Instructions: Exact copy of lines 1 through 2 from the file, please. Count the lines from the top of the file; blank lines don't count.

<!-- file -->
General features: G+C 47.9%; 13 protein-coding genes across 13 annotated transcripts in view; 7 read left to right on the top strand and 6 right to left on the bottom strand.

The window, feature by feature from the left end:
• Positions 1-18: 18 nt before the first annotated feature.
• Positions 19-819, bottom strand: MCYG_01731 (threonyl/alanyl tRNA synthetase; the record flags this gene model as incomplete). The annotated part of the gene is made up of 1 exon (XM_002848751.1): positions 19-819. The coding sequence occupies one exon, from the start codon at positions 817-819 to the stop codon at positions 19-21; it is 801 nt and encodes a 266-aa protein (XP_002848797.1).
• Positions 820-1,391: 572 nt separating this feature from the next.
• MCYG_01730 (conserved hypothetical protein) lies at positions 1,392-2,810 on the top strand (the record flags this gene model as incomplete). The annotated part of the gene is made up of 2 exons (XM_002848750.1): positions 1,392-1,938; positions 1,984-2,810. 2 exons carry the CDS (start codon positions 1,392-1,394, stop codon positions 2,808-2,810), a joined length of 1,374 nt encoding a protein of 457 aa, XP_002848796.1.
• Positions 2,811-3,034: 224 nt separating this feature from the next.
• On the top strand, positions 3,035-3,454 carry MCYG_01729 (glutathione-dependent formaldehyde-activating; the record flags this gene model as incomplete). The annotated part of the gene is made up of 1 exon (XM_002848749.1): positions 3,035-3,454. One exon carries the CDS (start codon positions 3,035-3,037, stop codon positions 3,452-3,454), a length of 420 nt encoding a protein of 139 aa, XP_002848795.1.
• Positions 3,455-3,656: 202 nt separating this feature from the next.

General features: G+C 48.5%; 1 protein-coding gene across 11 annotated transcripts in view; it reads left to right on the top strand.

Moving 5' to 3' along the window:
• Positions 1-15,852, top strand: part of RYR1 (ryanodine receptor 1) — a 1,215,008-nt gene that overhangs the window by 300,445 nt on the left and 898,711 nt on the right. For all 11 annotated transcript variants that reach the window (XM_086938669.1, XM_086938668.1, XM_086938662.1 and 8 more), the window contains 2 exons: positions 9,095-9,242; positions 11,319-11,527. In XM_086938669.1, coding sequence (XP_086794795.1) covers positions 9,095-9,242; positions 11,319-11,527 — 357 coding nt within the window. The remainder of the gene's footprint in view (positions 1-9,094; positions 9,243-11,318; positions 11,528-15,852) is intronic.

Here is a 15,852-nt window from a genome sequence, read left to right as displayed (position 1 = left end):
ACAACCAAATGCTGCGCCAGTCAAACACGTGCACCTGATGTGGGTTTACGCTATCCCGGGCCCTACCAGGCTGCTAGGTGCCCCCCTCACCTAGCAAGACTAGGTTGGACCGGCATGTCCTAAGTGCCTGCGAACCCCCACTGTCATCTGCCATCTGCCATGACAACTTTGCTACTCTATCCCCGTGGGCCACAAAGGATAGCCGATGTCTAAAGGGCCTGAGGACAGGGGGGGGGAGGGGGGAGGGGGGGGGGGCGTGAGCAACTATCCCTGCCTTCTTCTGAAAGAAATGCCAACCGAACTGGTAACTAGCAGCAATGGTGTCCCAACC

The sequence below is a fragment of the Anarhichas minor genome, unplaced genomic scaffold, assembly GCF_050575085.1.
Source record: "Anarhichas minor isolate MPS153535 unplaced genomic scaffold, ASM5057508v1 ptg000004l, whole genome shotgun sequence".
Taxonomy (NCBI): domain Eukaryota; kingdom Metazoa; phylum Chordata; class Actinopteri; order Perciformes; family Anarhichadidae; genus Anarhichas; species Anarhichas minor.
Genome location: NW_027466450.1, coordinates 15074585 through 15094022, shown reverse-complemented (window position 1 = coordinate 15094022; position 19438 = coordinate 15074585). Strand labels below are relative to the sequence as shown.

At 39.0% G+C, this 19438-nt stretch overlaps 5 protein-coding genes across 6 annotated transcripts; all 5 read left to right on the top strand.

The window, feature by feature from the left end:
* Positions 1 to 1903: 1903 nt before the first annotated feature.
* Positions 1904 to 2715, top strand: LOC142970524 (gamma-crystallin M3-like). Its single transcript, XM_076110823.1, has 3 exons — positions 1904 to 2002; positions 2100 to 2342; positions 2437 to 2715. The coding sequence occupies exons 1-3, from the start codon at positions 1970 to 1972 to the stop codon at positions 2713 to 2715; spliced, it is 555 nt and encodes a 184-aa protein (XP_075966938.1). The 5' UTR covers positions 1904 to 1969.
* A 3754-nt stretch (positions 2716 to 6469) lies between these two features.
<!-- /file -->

General features: G+C 47.9%; 13 protein-coding genes across 13 annotated transcripts in view; 7 read left to right on the top strand and 6 right to left on the bottom strand.

The window, feature by feature from the left end: